Adam Fields (weblog)

This blog is largely deprecated, but is being preserved here for historical interest. Check out my index page at for more up to date info. My main trade is technology strategy, process/project management, and performance optimization consulting, with a focus on enterprise and open source CMS and related technologies. More information. I write periodic long pieces here, shorter stuff goes on twitter or


20 things gamers want from the next generation of consoles

Filed under: — adam @ 11:10 pm

Interesting. I don’t really agree with the last one, and despite its pleas for games to be more interesting, the rest of the complaints are a bit FPS-heavy, but that’s otherwise about right.

“Game makers: it doesn’t have to be a jumping game for you to give the characters the basic ability to jump low obstacles that all humans have. And when I walk up to little ledges that are 10-inches off the ground, a ledge a toddler could crawl over, and you arbitrarily don’t let me pass because it’s not a jumping game, you remind me of what I’m really doing: playing a game. We’re to the stage where it should be a minimum requirement in the game universe: rock should act like rock, air should act like air and humans should move like humans.”

Prediction: GTax

In a conversation this weekend, on a whim, I made the prediction that within 3 years, Google will offer electronic tax filing.

Yahoo releases search beta with intent slider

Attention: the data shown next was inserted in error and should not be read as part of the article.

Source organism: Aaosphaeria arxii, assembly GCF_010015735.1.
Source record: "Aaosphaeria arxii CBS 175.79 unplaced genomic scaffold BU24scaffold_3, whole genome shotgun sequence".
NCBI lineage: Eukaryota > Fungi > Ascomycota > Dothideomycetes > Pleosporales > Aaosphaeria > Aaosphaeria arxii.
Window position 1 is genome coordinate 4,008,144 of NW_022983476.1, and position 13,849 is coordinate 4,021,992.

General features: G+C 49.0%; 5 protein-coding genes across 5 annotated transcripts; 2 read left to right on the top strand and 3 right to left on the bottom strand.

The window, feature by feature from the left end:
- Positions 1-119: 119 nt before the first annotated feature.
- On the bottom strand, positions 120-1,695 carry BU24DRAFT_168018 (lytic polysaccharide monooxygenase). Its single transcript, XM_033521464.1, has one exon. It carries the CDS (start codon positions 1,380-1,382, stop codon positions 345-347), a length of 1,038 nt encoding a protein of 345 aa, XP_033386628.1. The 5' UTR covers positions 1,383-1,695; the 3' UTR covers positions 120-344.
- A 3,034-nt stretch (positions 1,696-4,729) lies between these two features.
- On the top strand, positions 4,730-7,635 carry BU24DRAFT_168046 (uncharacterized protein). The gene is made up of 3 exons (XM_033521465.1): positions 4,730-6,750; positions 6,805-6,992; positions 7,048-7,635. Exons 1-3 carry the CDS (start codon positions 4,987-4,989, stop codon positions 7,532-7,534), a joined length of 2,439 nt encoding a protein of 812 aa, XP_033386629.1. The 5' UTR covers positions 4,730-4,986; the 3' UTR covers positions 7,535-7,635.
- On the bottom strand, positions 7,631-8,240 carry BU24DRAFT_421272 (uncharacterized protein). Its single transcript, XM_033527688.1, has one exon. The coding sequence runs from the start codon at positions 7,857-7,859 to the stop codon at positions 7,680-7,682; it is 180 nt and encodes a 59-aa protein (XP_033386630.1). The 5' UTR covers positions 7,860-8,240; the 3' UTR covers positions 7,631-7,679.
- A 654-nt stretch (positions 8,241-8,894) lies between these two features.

Filed under: — adam @ 11:44 am

New Yahoo search feature lets you slide the bar between commercial and informational results. That seems pretty helpful.

Heroin addiction gene identified and blocked in rats

Filed under: — adam @ 10:36 am

“Scientists have not only identified a critical gene involved in heroin addiction relapse, but they have also successfully blocked it, eliminating cravings for the drug.”

That’s huge.

It sounds like it doesn’t block the effects of the drug, only the cravings. I wonder if that means that more people will be inclined to try heroin. Of course, that’s not a good reason not to do it.

Plotting story vs. interactivity in Prince of Persia

Filed under: — adam @ 8:35 am

Interesting article about how as the plot progresses in the first Prince of Persia game (Sands of Time), and your involvement in the story grows, the amount of control you have over the game events also increases (and then ebbs and flows with the story arcs). I liked a lot of things about both this game and the sequel, and I’m very much looking forward to the third. These games are emblematic of a new kind of platforming that’s very immersive, well-designed, easy to navigate, and just a ton of fun all around.

Many spoilers for the game if you haven’t played it:

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